I am just a girl (singing in the voice of Gwen Stefani) and the first Belorussian woman to travel solo around the world on a motorcycle. I started in August 2018 without knowing how far I’d be able to go, what to expect, how to get money or even how to organise everything. And now I’ve been on the road for 620 days and after exploring 22 countries and an awesome ride through Patagonia I am stuck in Argentina. Nevertheless, starting my journey was by far the best decision of my life.
I was planning to send my motorcycle back to Europe, fly there, visit parts of Africa and return home at the end of May. But before I did that, my German friend, Patrick, and I wanted to take a quick look at Iguazu Falls… we ended up getting stuck there for almost three weeks! And we didn’t even see the waterfalls because Argentina closed all the National Parks on the day we arrived.
It was only by the help of our embassies and a little miracle that we managed to get back to Buenos Aires on April 4. Patrick flew home and I stayed in strict lockdown (I’m only allowed to go to the shop and pharmacy).
Argentina announced that there would be no commercial flights until September and I can’t ship my motorcycle out either. I’m not allowed to ride anywhere or even walk outside. I’ve had to look for a job online because I’m running of money by just sitting around and doing nothing. There are only 8 Belarusians here, so we are hoping that some other national repatriation board can take us.
I’ve given an Argentinian friend of mine power of attorney so he can send my motorcycle to me if I can ever catch a flight out of here.
I was 62 years old when I left London six years ago. I have a wife and three grown up children. I used to work for the Automobile Association and have a fairly decent pension to travel on. My travels have been inspired by the books I’ve read, especially Ted Simon, Sam Manicom and Graham Field. I was also inspired by Ewan and Charley. I’m mainly travelling simply because I want to see the world and find out about other peoples’ lives.
I’m completely locked down in Lucknow, Northern India. I’m fortunate because I met a local rider who found me a quiet hostel in which to stay. I get breakfast and evening meal for less than £10 per day. But I’m not allowed to go outside on my own. The fear is that I’ll be arrested by the police because the lockdown is very strict. There’s no chance of moving anywhere else because of it.
But thankfully I have internet so I can keep in touch with the world and also catch up on my blog. I have plenty of books to read too. But I want to get back on the road ASAP, of course.
I’m Heather Sinclair, I’m originally American but have been living in the UK for the past 5 years. In 2018 I did a 10-month, 22,000-mile motorcycle journey across Asia from Indonesia back to the UK (where I met Andy and Alissa from Mad or Nomad at the top of a pass in Kyrgyzstan!). The travel bug had well and truly bitten me and so I spent the next year and a half saving money from my IT job and preparing my bike for my next trip overland across Africa to Cape Town.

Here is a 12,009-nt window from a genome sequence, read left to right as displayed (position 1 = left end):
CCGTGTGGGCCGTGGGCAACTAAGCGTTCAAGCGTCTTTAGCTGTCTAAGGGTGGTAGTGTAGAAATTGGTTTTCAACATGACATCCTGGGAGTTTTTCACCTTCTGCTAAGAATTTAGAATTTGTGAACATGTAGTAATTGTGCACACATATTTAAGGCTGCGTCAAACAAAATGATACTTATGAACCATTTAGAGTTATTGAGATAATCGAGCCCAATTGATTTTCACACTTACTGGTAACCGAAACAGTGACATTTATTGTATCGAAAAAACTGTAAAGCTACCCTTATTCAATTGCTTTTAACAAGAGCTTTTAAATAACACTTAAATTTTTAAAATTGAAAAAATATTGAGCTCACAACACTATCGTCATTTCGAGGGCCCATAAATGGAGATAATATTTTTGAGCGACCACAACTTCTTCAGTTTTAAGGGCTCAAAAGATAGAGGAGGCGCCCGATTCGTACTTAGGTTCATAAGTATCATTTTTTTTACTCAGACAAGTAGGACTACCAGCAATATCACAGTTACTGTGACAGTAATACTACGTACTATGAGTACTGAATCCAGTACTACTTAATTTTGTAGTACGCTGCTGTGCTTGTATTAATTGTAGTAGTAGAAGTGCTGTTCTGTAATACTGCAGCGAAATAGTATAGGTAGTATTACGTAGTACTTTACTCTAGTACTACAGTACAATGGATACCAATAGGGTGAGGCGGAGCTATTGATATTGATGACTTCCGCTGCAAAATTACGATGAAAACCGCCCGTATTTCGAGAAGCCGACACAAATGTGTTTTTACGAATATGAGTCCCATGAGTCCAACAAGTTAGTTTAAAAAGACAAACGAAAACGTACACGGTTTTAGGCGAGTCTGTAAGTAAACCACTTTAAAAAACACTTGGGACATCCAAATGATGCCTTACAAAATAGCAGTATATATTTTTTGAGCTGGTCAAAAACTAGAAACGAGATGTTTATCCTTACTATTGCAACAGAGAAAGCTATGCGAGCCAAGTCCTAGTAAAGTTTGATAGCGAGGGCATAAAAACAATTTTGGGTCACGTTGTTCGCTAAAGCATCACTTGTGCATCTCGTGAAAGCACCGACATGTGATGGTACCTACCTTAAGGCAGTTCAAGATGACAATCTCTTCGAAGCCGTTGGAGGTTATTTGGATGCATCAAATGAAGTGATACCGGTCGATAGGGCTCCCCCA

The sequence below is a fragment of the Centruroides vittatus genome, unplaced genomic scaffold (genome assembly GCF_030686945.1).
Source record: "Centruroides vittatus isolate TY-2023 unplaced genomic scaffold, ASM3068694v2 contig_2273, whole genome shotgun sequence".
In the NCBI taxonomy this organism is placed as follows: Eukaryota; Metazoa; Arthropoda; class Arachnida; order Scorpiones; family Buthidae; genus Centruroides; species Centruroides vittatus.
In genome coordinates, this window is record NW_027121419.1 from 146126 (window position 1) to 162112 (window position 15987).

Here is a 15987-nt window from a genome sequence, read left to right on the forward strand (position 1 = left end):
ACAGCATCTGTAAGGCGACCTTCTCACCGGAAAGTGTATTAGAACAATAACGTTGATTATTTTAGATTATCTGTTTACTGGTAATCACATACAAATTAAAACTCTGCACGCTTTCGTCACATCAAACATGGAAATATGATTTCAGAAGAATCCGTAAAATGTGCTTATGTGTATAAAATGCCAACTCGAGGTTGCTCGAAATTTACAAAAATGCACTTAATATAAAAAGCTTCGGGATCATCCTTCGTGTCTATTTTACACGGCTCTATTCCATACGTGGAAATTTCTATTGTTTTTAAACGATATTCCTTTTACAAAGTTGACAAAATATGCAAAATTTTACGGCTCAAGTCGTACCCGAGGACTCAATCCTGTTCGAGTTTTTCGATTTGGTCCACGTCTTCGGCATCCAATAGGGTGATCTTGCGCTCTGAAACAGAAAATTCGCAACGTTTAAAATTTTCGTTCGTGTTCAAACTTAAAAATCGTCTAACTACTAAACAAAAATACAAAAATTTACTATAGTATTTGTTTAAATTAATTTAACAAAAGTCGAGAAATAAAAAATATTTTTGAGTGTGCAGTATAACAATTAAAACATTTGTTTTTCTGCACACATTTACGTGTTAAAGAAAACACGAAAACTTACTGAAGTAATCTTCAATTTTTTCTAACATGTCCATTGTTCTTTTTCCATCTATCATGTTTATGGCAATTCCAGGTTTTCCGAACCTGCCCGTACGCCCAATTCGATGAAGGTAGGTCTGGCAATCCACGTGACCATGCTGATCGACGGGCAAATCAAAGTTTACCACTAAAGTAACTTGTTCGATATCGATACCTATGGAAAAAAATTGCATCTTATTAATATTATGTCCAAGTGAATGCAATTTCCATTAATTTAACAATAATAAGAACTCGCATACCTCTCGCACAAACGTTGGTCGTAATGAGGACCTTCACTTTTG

The timing of the pandemic meant that my trip was affected almost immediately. I was in Sorrento, Italy waiting on a Grimaldi RoRo boat that would take me and my motorcycle to Israel when the outbreak started in the northern part of the country. Consequently, my boat was cancelled when Israel banned entry of any vessels arriving directly from Italy. With few other options to get myself to East Africa (and most of them very expensive) I changed my plans entirely to head to Cape town instead via West Africa. I considered worst case scenarios like a few countries closing borders, but never thought that most of the world would enter a lockdown.
I backtracked through Italy via a series of ferries to Spain and then to Morocco where I met up with a friend and fellow overlander. Life was normal in Morocco and the tourist industry was encouraging tourists not to cancel their trips, so it was quite a surprise to everyone when Morocco suddenly closed its borders and entered a complete lockdown.
The lockdown was quite strict. Inter-region travel is strictly forbidden, there’s a night-time curfew and you need a stamped permit to go outside. Only one permit was given per household. Since I was staying with my friend Pavel and his bike was actually working, (mine started to burn an alarming amount of oil when we were out exploring the deserts the day before lockdown) we decided that he would get the permit. That meant I wasn’t able to leave the house for the first three weeks until we managed to convince the authorities to give us a second permit. By then the police stopped enforcing most of the measures in our village so I can at least go on walks around the area now.